Sure, at the Olympics you can see sports like handball, trampoline and race walking, but even those sports don't compare to some of the fantastic and strange sports of the world. Here are ten sports that aren't a part of the Olympics that we kind of wish were featured.
Pickleball is a uniquely American sport: it's fun for all ages, can be played with minimal equipment, and is named after a dog. Invented in the 1960s outside of Seattle, Pickleball is a version of tennis (though it is commonly played on a badminton court with the net lowered) where the rackets are replaced with table tennis paddles and the ball is actually a specialty made wiffle ball.
Pickleball was designed to be a sport that would eliminate the problems that would occur when trying to play with groups of varying ages. Because of the slow speed of the sport it is popular among some elderly communities as a form of fun competitive exercise, but also as an activity they can do with their grandchildren. It was named after a dog, Pickles, who had a habit of running off with errant balls.
Korfball is a Dutch sport that was featured as a demonstration sport in the 1920 and 1928 Olympic Games. It was the sport that featured both men and women players on the court at the same time, which made it quite controversial. Journalists refused to take it seriously, and women wearing sportswear (which showed knees and ankles) was shocking and appalling to culture a the time. Still, Korfball thrived, and is now extremely popular in Taiwan and is played in over 50 countries.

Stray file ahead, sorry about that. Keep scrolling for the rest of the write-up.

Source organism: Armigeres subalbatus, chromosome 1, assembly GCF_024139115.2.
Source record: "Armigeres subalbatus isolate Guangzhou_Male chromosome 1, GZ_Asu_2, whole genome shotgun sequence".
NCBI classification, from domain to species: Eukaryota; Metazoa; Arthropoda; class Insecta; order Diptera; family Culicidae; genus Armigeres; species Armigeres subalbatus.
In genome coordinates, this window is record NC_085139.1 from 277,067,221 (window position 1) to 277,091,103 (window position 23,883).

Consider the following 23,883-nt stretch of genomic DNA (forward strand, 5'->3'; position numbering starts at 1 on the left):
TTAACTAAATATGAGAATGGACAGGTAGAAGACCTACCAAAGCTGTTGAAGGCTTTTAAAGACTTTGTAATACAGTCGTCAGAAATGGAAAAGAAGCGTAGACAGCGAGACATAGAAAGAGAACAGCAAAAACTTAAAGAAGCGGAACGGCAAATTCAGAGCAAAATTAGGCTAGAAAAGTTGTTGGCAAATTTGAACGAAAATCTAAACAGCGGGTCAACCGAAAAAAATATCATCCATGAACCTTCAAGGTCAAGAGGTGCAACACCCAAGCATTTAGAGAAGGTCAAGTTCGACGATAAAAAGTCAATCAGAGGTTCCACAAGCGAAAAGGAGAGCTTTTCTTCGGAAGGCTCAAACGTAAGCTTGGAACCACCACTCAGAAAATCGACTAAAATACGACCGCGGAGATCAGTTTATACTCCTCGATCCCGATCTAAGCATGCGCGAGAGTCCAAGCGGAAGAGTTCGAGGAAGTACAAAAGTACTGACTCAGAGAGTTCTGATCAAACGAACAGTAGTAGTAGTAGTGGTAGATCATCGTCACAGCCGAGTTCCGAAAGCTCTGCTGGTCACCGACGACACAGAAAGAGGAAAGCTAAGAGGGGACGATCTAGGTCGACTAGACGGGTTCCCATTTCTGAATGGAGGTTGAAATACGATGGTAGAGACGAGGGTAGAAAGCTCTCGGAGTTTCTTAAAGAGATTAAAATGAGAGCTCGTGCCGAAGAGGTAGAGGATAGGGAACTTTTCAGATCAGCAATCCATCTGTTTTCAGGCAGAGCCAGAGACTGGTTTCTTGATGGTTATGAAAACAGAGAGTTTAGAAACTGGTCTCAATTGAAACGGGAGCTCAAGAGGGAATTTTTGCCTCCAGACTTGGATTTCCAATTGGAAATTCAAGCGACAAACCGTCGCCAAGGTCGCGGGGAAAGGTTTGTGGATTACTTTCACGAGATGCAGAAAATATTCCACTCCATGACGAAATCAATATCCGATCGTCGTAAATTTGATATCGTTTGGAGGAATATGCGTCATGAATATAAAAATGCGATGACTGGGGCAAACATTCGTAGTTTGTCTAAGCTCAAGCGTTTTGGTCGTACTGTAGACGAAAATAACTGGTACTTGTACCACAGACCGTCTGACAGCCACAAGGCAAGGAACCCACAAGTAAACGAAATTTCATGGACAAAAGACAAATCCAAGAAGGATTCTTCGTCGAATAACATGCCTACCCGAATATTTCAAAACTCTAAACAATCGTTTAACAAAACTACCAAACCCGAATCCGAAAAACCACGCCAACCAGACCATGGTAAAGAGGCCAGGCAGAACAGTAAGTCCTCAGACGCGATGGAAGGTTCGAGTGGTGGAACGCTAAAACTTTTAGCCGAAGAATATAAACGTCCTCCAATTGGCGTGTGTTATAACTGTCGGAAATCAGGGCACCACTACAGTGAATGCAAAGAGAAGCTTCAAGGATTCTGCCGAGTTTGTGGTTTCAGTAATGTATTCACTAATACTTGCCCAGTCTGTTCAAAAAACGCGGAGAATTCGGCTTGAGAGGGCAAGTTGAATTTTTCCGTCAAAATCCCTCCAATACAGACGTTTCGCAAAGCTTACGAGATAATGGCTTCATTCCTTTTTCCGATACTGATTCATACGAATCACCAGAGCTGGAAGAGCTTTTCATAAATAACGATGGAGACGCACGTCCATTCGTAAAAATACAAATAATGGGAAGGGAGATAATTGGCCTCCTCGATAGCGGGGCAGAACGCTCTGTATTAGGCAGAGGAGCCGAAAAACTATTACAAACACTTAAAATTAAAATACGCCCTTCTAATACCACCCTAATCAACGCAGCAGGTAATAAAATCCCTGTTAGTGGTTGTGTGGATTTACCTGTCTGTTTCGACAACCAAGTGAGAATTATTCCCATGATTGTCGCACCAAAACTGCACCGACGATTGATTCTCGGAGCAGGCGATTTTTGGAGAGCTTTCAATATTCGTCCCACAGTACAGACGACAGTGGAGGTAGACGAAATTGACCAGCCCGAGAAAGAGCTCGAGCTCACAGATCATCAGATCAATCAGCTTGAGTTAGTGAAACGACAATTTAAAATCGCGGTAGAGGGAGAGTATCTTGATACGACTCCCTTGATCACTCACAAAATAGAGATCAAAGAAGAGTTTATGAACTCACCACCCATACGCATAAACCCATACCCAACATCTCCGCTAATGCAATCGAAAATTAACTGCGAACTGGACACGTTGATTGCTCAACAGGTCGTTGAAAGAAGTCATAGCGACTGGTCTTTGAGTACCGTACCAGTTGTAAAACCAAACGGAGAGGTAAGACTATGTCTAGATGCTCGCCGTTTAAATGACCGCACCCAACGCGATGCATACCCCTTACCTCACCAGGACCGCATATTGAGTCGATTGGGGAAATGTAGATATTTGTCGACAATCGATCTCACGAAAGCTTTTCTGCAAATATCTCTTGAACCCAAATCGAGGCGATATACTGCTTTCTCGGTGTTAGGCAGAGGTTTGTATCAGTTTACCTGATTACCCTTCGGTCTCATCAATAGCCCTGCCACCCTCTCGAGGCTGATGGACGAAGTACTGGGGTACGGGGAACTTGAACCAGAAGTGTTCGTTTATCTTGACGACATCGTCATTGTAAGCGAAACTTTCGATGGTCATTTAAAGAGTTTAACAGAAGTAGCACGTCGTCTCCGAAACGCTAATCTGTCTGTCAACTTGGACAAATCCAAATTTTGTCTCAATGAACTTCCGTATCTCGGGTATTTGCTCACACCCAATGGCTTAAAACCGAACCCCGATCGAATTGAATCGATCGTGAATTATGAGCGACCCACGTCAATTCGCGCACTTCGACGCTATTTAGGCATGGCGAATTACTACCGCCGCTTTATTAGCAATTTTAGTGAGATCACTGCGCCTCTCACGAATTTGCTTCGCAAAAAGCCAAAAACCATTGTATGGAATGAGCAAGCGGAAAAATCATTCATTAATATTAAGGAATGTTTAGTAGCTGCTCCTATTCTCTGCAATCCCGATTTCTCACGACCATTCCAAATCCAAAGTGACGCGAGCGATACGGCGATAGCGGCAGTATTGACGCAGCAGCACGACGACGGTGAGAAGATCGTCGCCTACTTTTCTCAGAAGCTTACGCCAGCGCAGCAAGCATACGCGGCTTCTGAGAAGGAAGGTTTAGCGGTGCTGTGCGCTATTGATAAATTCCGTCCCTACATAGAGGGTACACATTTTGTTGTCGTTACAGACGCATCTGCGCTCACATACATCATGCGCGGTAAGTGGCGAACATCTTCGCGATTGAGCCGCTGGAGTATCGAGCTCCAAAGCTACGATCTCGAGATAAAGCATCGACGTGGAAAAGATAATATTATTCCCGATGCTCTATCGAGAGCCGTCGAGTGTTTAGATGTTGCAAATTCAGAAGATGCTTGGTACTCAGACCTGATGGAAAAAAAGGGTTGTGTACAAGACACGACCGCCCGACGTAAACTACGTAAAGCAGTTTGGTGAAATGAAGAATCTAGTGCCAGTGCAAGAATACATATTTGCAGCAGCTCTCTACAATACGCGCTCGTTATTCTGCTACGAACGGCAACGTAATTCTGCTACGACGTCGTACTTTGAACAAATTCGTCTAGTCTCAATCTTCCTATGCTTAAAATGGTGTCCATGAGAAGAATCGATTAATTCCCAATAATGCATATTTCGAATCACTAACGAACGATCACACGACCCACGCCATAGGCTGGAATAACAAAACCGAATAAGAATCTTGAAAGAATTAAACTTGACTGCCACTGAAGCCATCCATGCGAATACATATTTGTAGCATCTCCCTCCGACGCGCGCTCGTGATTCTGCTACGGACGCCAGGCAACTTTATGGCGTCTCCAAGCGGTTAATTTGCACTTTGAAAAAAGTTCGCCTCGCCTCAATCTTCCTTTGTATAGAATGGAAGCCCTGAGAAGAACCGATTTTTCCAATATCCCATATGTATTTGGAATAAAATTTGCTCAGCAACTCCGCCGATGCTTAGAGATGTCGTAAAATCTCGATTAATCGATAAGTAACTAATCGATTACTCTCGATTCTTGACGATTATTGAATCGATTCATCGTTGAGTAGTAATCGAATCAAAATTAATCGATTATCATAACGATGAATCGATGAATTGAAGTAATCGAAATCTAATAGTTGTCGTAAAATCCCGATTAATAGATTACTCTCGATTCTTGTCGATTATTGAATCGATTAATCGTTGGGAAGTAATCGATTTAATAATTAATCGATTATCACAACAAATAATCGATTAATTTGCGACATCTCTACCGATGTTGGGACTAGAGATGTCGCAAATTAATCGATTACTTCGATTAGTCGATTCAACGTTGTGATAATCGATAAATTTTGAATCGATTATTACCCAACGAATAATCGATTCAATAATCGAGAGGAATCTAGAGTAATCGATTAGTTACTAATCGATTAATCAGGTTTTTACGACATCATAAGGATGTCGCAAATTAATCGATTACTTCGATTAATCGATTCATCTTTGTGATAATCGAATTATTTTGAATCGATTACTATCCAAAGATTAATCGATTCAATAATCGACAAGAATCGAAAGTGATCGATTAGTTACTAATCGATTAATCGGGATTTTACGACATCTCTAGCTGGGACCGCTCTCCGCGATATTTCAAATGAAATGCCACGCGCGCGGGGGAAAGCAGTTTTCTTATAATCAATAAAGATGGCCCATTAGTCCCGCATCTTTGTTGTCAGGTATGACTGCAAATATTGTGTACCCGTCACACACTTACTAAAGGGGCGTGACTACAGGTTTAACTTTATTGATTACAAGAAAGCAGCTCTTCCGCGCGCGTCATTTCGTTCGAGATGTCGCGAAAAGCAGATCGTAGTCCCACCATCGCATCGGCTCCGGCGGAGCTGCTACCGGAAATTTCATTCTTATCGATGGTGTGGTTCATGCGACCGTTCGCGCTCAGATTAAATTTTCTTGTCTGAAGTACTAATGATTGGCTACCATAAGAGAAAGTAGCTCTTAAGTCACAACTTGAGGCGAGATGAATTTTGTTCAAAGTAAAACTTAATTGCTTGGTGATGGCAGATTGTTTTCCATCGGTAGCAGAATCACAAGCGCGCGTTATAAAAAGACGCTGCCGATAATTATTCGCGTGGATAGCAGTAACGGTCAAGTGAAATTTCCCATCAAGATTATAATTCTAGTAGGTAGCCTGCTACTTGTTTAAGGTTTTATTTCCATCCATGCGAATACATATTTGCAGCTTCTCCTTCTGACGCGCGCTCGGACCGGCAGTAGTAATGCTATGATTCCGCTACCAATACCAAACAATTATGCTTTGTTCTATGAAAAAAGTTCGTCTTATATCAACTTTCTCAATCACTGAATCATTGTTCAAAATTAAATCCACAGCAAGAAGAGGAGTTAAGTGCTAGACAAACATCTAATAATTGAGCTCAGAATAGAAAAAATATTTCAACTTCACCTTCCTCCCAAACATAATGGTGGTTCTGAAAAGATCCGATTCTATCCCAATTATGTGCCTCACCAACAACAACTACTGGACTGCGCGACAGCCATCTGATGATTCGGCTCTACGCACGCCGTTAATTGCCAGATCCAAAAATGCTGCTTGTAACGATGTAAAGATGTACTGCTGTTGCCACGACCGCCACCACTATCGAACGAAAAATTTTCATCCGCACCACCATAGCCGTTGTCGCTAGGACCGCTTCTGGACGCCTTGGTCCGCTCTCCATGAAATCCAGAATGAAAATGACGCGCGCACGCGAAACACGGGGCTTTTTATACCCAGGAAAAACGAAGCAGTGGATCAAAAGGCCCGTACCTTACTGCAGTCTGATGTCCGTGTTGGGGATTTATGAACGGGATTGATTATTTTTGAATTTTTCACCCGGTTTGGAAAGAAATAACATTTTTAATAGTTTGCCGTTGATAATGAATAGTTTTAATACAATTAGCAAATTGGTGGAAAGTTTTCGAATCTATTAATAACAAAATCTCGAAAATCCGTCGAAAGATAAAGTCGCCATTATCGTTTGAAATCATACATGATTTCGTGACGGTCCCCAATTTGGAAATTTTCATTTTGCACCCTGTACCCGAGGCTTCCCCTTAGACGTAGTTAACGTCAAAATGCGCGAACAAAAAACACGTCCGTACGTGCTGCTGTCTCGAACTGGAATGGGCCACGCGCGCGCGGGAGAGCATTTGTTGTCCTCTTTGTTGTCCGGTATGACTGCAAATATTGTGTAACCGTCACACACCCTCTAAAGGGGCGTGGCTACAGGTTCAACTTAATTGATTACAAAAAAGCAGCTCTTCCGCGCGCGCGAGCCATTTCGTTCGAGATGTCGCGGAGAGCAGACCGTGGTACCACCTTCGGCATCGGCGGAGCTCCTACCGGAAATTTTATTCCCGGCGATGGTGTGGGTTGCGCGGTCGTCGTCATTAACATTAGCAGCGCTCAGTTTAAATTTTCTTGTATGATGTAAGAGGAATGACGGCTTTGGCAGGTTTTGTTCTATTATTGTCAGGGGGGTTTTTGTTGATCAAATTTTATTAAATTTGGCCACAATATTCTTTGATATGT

The IKF Korfball World Championship is held around every four years, and has been dominated by the Netherlands and Belgium, with the two countries meeting in every single title game. While it's unlikely to join the Olympics anytime soon, as it remains a regional sport, it does have a growing international presence.
The Winter Olympics has a number of events that became popular as extreme sports or are winterized versions of summer sports. It's time for the Summer Games to get on this trend and add the Street Luge. Abandoned by attempts to make the X-Games more arena friendly, the street luge is one of the most dangerous sports in the world.
Street luge was invented in San Francisco when some skateboarders realized they could get higher speeds by laying down on their board. Eventually, specialized equipment was created and different styles of street luge became prominent. It was a featured sport at the X-Games until 2001, and has recently consolidated into one governing body to make international competition easier.
Jai alai is billed as the fastest ball sport in the world, though it no longer holds that world record. A combination of handball, lacrosse and racquetball Jai alai is a fast-paced, high speed sport that is popular among gamblers in Florida and New England. The nets players use to catch the ball were not always part of the game--you originally caught the ball with your hand. A child, who could not afford the leather gloves required of the game, developed the basket hands that are now a mainstay in the sport.
The ball in Jai alai has been clocked going at 188 miles per hour, which is faster than the pole speed of the 2011 Daytona 500. The high speeds necessitates the need for helmets, as five people have died playing the sport. It is also played in Cuba, Mexico, the Philippines and South America.